• Delivering value to our customers. We will further the tradition of American companies leading the way in meeting or exceeding customer expectations.
  • Investing in our employees. This starts with compensating them fairly and providing important benefits. It also includes supporting them through training and education that help develop new skills for a rapidly changing world. We foster diversity and inclusion, dignity and respect.
  • Dealing fairly and ethically with our suppliers. We are dedicated to serving as good partners to the other companies, large and small, that help us meet our missions.
  • Supporting the communities in which we work. We respect the people in our communities and protect the environment by embracing sustainable practices across our businesses.
  • Generating long-term value for shareholders, who provide the capital that allows companies to invest, grow and innovate. We are committed to transparency and effective engagement with shareholders.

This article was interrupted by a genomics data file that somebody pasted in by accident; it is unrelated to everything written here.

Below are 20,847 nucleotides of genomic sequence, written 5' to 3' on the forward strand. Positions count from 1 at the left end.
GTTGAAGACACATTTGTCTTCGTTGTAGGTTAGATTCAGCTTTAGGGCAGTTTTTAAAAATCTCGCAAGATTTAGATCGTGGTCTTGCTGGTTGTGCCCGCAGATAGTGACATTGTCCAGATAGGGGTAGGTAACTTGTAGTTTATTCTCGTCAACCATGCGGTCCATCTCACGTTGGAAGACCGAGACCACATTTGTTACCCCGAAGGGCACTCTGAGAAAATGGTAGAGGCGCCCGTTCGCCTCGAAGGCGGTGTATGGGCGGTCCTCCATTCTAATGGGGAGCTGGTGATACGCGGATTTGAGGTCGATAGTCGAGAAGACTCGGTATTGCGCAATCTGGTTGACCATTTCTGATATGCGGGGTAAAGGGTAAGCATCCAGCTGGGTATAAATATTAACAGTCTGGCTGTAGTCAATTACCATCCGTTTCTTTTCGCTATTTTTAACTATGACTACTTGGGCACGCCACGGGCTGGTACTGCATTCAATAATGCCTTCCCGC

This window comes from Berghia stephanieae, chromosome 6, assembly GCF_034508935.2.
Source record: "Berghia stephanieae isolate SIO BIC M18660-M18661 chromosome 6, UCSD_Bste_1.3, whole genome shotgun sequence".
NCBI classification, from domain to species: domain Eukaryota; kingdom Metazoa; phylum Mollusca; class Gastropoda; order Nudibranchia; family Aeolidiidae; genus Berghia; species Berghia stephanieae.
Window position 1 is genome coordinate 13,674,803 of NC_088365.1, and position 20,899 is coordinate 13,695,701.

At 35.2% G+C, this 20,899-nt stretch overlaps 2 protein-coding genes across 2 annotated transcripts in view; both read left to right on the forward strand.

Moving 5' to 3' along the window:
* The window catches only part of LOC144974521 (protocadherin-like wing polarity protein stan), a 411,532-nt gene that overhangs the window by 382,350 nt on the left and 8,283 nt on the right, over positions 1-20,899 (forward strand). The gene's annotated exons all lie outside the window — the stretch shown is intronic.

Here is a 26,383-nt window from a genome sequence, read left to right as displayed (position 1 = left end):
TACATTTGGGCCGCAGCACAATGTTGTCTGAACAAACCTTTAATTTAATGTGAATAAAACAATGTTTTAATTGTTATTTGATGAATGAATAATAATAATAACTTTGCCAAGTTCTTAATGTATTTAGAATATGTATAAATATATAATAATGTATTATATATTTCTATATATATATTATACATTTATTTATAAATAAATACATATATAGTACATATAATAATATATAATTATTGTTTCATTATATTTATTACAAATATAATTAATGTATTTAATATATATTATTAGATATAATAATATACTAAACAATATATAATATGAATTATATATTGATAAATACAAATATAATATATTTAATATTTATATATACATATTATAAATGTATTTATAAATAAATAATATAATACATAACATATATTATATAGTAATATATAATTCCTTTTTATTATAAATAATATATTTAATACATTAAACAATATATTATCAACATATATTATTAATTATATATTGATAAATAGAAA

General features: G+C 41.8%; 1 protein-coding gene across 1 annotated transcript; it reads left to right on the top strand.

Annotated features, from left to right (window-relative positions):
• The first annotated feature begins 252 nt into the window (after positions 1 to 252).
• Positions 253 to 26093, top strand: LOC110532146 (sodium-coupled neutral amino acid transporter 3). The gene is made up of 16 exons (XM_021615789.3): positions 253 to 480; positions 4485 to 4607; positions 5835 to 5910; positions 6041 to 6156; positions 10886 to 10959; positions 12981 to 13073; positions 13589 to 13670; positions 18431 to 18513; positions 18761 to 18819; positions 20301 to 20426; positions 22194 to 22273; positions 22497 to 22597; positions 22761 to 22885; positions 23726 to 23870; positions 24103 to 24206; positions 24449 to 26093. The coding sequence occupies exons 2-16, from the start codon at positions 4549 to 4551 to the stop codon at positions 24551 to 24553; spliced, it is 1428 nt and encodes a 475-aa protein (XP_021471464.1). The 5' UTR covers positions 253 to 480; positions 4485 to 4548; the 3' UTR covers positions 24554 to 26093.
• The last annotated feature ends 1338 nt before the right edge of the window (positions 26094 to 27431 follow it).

Each of our stakeholders is essential. We commit to deliver value to all of them, for the future success of our companies, our communities and our country.

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US grants Huawei another 90 days to buy from American suppliers: Ross

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Commerce Secretary Wilbur Ross (R) and other Trump Administration officials sit down with Chinese vice ministers and senior officials for trade negotiations in the Diplomatic Room at the Eisenhower Executive Office Building January 30, 2019 in Washington, DC.

Chip Somodevilla | Getty Images

U.S. Commerce Secretary Wilbur Ross said Monday the U.S. government will extend a reprieve given to Huawei Technologies that permits the Chinese firm to buy supplies from U.S. companies so that it can service existing customers, even as nearly 50 of its units were being added to a U.S. economic blacklist.

The “temporary general license,” due to expire on Monday, will be extended for Huawei for 90 days, he told Fox Business Network Monday, confirming an expected decision first reported Friday by Reuters. He also said he was adding 46 Huawei affiliates to the Entity List, raising the total number to more than 100 Huawei entities that are covered by the restrictions.